Saturday, January 30, 2010

Self Esteem Building

Self Esteem Building

What does this mean? What is Self Esteem? How do we know that we need to
build Self Esteem?

Hello, I've been a psychologist in private practice for over twenty years.
Self Esteem (good or bad) is central to and related to most human experiences
and certainly connected to virtually every issue I encounter; from drug
abuse to parenting skills, to relationships, assertiveness training--you name it.
Fix Self Esteem and almost magically, there is improvement in lots, and I mean
lots or other areas, including these four.

Self Esteem is something that evolves out of zillions of little messages
that accrue in our heads over a long time. The average of these accumulated
impressions, or "epiphenomenona" begins to emerge when our awareness reaches
a kind of critical mass, which is at a younger age than you might think.
Kids have budding self esteems certainly by age two. You might think that
that oppositional behavior that parents hate so much is the beginning of self
esteem, and you would be right. That occurs as early as age one and a half!
For example, one of the first steps in expressing individuality is in saying "no,"
or from a parents' point of view, being oppositional. From a psychologist's
point of view, this is healthy and marks the beginnings of personal power, or
"individuating" (separating from others,thus defining self against what already is).
In this case ones sense of self is expressed in behaviors that frustrate parents
and its relative success or failure impacts the esteem of the child. Crude
but effective.

But this is necessary, and from this early stage, children amass a ton of other
messages about themselves. Are they the same height as other kids the same age?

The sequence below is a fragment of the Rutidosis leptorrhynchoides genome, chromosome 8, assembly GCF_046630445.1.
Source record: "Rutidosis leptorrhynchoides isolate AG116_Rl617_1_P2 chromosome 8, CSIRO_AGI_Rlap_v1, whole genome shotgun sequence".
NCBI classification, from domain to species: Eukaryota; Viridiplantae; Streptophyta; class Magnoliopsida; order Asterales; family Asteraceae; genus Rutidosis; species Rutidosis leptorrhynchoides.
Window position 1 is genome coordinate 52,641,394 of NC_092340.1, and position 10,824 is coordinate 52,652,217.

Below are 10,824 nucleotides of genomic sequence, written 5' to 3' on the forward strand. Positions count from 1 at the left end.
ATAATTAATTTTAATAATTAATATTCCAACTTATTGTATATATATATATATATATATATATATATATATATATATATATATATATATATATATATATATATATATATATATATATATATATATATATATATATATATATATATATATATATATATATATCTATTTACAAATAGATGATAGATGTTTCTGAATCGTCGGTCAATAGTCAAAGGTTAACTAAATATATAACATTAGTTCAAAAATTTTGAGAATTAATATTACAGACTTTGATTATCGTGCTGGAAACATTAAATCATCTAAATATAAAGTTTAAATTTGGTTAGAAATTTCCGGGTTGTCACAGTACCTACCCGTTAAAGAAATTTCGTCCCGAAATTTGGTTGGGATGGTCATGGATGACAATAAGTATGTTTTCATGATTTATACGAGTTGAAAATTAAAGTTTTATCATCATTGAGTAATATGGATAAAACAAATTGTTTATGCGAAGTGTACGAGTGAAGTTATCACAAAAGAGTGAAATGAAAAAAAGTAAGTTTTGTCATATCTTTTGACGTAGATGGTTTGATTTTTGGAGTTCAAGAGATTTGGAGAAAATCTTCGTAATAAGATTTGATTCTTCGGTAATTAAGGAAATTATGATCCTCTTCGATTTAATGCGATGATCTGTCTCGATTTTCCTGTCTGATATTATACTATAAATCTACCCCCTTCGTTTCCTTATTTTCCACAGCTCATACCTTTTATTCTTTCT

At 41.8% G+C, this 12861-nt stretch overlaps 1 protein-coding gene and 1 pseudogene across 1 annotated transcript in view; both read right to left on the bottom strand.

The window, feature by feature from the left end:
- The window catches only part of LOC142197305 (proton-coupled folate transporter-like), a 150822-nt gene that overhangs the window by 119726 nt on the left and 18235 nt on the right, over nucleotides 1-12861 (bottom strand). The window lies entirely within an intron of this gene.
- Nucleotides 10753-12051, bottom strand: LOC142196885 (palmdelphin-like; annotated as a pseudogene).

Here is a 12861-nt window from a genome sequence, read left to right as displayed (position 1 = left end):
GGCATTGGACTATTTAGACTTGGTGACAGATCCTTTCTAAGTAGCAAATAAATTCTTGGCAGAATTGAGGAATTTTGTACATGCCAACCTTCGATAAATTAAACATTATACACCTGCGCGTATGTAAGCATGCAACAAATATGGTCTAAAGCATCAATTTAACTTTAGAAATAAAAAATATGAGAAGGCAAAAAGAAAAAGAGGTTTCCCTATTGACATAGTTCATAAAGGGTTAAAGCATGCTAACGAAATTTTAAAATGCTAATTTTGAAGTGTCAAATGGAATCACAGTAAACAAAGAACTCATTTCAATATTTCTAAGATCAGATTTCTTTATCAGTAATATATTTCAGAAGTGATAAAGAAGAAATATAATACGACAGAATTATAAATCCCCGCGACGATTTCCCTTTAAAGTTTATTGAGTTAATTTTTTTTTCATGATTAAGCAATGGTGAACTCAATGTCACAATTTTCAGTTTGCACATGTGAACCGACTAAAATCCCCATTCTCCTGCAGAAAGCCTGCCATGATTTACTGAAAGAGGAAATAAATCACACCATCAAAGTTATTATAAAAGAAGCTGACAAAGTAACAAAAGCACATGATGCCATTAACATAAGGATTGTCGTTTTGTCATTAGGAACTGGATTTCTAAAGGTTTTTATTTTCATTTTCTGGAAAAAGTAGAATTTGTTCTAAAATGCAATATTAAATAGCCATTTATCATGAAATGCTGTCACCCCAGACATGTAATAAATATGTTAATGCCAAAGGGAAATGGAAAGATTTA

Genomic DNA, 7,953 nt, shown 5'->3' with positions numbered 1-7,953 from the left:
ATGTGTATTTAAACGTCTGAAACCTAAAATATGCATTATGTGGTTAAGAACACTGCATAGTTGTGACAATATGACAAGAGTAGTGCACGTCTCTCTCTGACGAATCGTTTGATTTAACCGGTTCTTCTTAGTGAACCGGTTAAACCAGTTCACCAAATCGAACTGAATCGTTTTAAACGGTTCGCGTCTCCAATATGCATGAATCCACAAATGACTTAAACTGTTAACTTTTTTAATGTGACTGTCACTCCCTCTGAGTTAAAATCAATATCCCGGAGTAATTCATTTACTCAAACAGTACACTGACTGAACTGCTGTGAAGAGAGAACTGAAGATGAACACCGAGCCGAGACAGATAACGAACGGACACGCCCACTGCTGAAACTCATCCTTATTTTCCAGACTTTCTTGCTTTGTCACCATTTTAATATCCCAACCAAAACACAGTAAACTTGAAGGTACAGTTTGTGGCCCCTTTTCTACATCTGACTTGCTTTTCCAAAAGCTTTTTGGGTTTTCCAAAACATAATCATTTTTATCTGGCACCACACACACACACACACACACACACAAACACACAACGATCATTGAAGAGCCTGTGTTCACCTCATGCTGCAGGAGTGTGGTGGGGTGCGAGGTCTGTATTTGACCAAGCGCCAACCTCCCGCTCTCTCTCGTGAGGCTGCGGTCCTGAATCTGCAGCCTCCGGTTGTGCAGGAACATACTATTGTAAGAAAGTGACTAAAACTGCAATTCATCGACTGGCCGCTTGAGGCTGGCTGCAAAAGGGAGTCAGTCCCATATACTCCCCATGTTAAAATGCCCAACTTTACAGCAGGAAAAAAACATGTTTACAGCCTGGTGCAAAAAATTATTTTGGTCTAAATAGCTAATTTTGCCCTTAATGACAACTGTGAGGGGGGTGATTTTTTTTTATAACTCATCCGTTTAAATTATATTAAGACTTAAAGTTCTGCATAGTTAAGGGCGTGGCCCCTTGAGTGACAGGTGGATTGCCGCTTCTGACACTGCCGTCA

Are they as loved? Are they as smart. Can they run as fast? There are
millions of comparisons kids make about themselves compared to the information
they are fed about other kids. From this data base emerges a more complete
sense of self, good or bad.

Most of you reading this article think your self esteem needs some improving,
so I'm guessing yours, in spots, is "bad." You can tell this is true if there
is too much sensitivity to criticism, resistance to accepting compliments, fear
of being seen without some "cover" or escape route in mind, etc.

Building self esteem is about re-working the negative messages in a very
specific way. It isn't about just thinking positive, or surrounding yourself
with "up" people and lively activities. No, self esteem started, then evolved
one idea and feeling and association at a time. And that's the way it can be

In my ebook on this subject, I emphasize "thinking small," which of course is
just the opposite of what most self help books preach. To build a self esteem,
you literally have to take one of the millions of images, impression, thoughts
or feelings that you presently carry, and work with it in a very special way.
The technique I developed over twenty years is called the "Anchor Concept."

You create this and apply it liberally to negative ideas, feelings, associations,
etc. until the bad stuff "yields." When it does, there is an immediate boost
in positive feeling about you. I doesn't matter if your self esteem is horrible
or just a little dinged. The effect is the same. When another negative
feeling or thought comes along, you use the same anchor concept again, applying
it in the same way, now dealing with this next lousy memory. Again, the feeling
yields to the anchor concept (which is strategic and very positive, by design.
I tell you exactly how to craft your anchor concept.). The thought behind the
anchor concept is crafted to create a certain kind of feeling and it is the
feeling behind this technique that actually changes self esteem. This technique
is applied to one crummy association, memory, emotional reaction at a time.

This is just the opposite of conventional thinking, which states that you change
self esteem by just changing your thoughts. Close, but no cigar.

The keys to doing this successfully I describe in great depth in my ebook.

Dr. Griggs

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